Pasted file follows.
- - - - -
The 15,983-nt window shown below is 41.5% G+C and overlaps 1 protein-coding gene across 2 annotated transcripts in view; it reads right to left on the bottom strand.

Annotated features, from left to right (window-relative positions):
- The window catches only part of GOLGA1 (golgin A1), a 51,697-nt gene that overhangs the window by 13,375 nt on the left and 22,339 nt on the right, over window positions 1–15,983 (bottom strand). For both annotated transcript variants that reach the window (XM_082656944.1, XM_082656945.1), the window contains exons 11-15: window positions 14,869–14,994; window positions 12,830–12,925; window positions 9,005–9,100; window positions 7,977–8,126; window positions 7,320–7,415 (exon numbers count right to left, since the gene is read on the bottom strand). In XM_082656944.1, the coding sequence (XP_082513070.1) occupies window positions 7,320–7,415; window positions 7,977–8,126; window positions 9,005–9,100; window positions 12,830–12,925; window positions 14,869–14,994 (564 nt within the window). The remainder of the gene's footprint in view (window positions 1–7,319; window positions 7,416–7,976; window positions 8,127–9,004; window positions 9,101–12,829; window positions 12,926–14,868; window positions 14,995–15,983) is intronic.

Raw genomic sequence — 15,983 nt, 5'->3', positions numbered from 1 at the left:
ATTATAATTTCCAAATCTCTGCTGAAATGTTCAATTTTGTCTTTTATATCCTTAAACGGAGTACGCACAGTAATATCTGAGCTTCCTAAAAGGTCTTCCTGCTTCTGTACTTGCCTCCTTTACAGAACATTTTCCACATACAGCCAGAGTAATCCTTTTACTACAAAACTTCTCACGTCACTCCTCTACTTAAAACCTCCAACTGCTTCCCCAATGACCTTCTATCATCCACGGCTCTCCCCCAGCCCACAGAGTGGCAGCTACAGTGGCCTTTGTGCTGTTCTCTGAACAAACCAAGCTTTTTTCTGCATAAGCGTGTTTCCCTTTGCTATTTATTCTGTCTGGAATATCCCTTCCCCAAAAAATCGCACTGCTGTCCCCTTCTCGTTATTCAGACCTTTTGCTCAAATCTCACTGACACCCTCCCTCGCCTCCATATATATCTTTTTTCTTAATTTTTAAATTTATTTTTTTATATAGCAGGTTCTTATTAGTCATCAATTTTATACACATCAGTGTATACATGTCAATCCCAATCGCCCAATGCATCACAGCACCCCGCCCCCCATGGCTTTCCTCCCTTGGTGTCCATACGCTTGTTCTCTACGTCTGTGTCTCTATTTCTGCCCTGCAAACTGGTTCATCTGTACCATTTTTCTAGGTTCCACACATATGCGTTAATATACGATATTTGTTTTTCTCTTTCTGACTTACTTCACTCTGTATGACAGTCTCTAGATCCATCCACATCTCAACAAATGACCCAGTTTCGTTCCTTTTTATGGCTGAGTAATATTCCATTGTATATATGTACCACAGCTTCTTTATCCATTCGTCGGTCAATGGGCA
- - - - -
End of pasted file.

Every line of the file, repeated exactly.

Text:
The 15,983-nt window shown below is 41.5% G+C and overlaps 1 protein-coding gene across 2 annotated transcripts in view; it reads right to left on the bottom strand.

Annotated features, from left to right (window-relative positions):
- The window catches only part of GOLGA1 (golgin A1), a 51,697-nt gene that overhangs the window by 13,375 nt on the left and 22,339 nt on the right, over window positions 1–15,983 (bottom strand). For both annotated transcript variants that reach the window (XM_082656944.1, XM_082656945.1), the window contains exons 11-15: window positions 14,869–14,994; window positions 12,830–12,925; window positions 9,005–9,100; window positions 7,977–8,126; window positions 7,320–7,415 (exon numbers count right to left, since the gene is read on the bottom strand). In XM_082656944.1, the coding sequence (XP_082513070.1) occupies window positions 7,320–7,415; window positions 7,977–8,126; window positions 9,005–9,100; window positions 12,830–12,925; window positions 14,869–14,994 (564 nt within the window). The remainder of the gene's footprint in view (window positions 1–7,319; window positions 7,416–7,976; window positions 8,127–9,004; window positions 9,101–12,829; window positions 12,926–14,868; window positions 14,995–15,983) is intronic.

Raw genomic sequence — 15,983 nt, 5'->3', positions numbered from 1 at the left:
ATTATAATTTCCAAATCTCTGCTGAAATGTTCAATTTTGTCTTTTATATCCTTAAACGGAGTACGCACAGTAATATCTGAGCTTCCTAAAAGGTCTTCCTGCTTCTGTACTTGCCTCCTTTACAGAACATTTTCCACATACAGCCAGAGTAATCCTTTTACTACAAAACTTCTCACGTCACTCCTCTACTTAAAACCTCCAACTGCTTCCCCAATGACCTTCTATCATCCACGGCTCTCCCCCAGCCCACAGAGTGGCAGCTACAGTGGCCTTTGTGCTGTTCTCTGAACAAACCAAGCTTTTTTCTGCATAAGCGTGTTTCCCTTTGCTATTTATTCTGTCTGGAATATCCCTTCCCCAAAAAATCGCACTGCTGTCCCCTTCTCGTTATTCAGACCTTTTGCTCAAATCTCACTGACACCCTCCCTCGCCTCCATATATATCTTTTTTCTTAATTTTTAAATTTATTTTTTTATATAGCAGGTTCTTATTAGTCATCAATTTTATACACATCAGTGTATACATGTCAATCCCAATCGCCCAATGCATCACAGCACCCCGCCCCCCATGGCTTTCCTCCCTTGGTGTCCATACGCTTGTTCTCTACGTCTGTGTCTCTATTTCTGCCCTGCAAACTGGTTCATCTGTACCATTTTTCTAGGTTCCACACATATGCGTTAATATACGATATTTGTTTTTCTCTTTCTGACTTACTTCACTCTGTATGACAGTCTCTAGATCCATCCACATCTCAACAAATGACCCAGTTTCGTTCCTTTTTATGGCTGAGTAATATTCCATTGTATATATGTACCACAGCTTCTTTATCCATTCGTCGGTCAATGGGCA